Now 3-1, Chicago heads to London to face off with a 2-2 Oakland team.
Both teams have shown a lot of strengths in 2019, however, they’ve both had pretty glaring weaknesses as well.
The Raiders are technically the home team, but there’s no real advantage since they aren’t actually at their home stadium. Partially due to that, the Bears enter the game as favorites.
It’s just a slight favoring though, and there’s no reason to believe it’s a gimme game for Chicago.
With that in mind, what exactly does Chicago need to do to win? If they are to win, here are four reasons why it will happen.
4. Khalil Mack
If I were to do a “4 reasons the Bears will defeat …” every week, Khalil Mack would be on there every single time. He’s seriously just that good.
There’s really not much that needs to be said here. The entire Chicago defense is elite. They’re the best unit in football and have one of the most dominant players we’ve seen in a long time.
While you could point to a lot of players as being great on that side of the ball for them, it’s clearly Mack that’s the star attraction.
Through four games, he has 4.5 sacks and four forced fumbles. FOUR FORCED FUMBLES!
That’s a fumble a game, and it’s ridiculous.
Mack is also constantly drawing double and even triple teams. He’s always in the backfield being a constant nightmare for quarterbacks, running backs and anyone else who dares carry the ball around him.
It’s gotten to the point where you expect Mack to make a game-changing type play at least once a week. Week 5 should be no different. He’s going up against a team that’s looked good so far but still has a lot of questions. Don’t be shocked when he makes a play against the Raiders that shifts the game in the Bears’ favor.
Then again, you weren’t going to be shocked, were you?
As I said before, the Raiders are the home team, but they aren’t at home.
Oakland drew the short end of the stick here. They’re playing in London as the home team. Technically, that means they’re getting one less game at their actual home stadium.
This will play into the Bears’ hands more than anything. On paper, Chicago is the better team. Yes, they have some serious issues on offense and the quarterback situation went from bad to worse. However, most other points go to the Bears.
With that in mind, the biggest advantage Oakland had was likely that they were the home team. Or at least, that would’ve been their biggest advantage had they actually been the home team.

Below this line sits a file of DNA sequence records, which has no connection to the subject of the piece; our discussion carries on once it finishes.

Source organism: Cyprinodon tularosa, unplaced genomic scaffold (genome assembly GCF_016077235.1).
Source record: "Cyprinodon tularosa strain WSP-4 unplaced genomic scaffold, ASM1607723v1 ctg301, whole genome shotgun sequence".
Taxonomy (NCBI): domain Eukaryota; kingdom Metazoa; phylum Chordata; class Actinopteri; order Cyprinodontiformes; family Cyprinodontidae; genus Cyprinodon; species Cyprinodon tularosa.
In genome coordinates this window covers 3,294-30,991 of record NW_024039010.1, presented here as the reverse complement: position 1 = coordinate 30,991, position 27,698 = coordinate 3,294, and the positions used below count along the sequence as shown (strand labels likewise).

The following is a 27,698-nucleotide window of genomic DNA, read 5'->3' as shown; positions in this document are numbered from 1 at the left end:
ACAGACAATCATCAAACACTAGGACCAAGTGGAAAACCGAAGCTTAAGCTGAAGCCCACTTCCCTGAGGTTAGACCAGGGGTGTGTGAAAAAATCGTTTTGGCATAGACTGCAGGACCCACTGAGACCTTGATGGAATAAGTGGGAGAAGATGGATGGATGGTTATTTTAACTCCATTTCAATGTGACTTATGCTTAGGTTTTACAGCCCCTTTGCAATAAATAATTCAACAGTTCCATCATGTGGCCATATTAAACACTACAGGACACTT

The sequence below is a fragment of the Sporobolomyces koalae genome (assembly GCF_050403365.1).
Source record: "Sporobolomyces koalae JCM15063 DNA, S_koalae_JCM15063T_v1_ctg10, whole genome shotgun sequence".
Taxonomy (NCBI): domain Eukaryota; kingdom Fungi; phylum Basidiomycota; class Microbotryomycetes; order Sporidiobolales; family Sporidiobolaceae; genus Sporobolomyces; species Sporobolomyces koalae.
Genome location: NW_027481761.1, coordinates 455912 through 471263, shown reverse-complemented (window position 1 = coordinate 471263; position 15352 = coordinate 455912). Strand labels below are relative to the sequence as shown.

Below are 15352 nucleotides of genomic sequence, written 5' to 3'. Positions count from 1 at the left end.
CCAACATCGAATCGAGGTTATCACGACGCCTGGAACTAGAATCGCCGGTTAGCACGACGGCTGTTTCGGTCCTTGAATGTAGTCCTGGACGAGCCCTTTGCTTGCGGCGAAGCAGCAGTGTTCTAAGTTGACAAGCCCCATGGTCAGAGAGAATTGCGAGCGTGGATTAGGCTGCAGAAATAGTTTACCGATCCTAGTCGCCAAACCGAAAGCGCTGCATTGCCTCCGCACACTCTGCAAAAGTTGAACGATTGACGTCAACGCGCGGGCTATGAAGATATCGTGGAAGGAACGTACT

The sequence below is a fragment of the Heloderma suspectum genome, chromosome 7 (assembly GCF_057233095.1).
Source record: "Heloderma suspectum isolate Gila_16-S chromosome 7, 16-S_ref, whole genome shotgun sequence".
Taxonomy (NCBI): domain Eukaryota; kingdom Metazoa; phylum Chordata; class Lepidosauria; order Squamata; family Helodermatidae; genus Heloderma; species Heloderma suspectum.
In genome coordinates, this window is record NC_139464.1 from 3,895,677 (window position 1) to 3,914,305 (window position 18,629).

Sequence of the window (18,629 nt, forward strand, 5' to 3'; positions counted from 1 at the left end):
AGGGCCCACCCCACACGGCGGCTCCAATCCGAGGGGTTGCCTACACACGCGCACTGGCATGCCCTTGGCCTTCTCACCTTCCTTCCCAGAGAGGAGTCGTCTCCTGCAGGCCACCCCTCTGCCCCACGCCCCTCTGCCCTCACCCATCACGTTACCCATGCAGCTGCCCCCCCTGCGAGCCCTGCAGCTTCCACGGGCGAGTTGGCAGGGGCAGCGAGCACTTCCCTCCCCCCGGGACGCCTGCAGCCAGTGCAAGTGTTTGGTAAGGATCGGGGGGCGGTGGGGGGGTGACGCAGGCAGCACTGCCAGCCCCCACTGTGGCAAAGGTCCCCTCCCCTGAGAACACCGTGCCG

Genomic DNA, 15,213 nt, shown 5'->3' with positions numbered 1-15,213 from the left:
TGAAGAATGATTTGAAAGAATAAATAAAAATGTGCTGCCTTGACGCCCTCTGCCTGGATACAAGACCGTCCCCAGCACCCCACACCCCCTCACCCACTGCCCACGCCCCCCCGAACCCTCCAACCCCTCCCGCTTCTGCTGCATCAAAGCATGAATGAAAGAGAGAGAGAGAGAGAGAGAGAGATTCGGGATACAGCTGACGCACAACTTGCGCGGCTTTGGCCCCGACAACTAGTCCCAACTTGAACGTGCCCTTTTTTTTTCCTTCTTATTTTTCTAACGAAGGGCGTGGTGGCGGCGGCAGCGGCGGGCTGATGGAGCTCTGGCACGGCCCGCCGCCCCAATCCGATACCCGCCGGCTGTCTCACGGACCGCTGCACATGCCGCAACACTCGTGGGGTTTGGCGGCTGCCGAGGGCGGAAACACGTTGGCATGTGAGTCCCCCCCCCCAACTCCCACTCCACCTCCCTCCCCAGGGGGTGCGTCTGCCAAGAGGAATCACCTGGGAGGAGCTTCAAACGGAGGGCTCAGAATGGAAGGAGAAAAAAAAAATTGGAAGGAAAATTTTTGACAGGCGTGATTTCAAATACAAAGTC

With the fact that their “home” designation is nothing more than a designation, that advantage goes out the window.
In the end this is more like a neutral game. Advantage Chicago.
2. Oakland’s Passing Game
The Raiders haven’t looked completely miserable in the passing game this year, but it would be a huge stretch to say they’ve looked good.
Oakland ranks 26th in passing yards per game (210). They also rank tied for 15th in passing touchdowns (6) and are middle of the pack with three interceptions.
None of those are exactly good. It also doesn’t help that the Raiders have very little when it comes to weapons. Their receiving unit isn’t bad (Darren Waller looks like a great emerging tight end) but they severely lack a number one receiver.
In fact, they have some promise but it wouldn’t be a stretch to say they don’t even really have a number two receiver on the team.
That (along with Derek Carr still struggling to find his identity), has led to a passing game that’s been lacking something.
Chicago has the scariest defense in football. They’ll feast against a team that doesn’t have a true passing game like Oakland. I mean, look at what they’ve done to everyone else so far.
1. Oakland’s Defense
The Chicago offense isn’t great. Oakland’s defense isn’t either though. The 385.5 yards they allow per game is 22nd in the NFL.
It’s also important to note, the Bears’ defense will likely get them shorter fields on occasion. There’s no reason to believe they can’t pounce on those opportunities.
Chicago has a strong running back corps and a great receiver in Allen Robinson. They have some decent help around them as well (Taylor Gabriel, for example, is extremely dangerous).
Even with Chase Daniel having to step in at quarterback, they looked fine last week. It might help that Mitchell Trubisky was struggling this year, so the transition wasn’t that massive. However, it’s still a step down.
Due to that step down, you’d think Chicago would have a disadvantage. Oakland’s struggled to stop any offense (as evident by their 25.5 points allowed per game, which is 25th in the NFL).
Oh, and no more Vontaze Burfict.
The Bears average offense could look surprisingly competent against a pretty bad Raiders’ defense.
That could be a major factor in a Chicago W, as they walk out of Week 5 with a 4-1 record.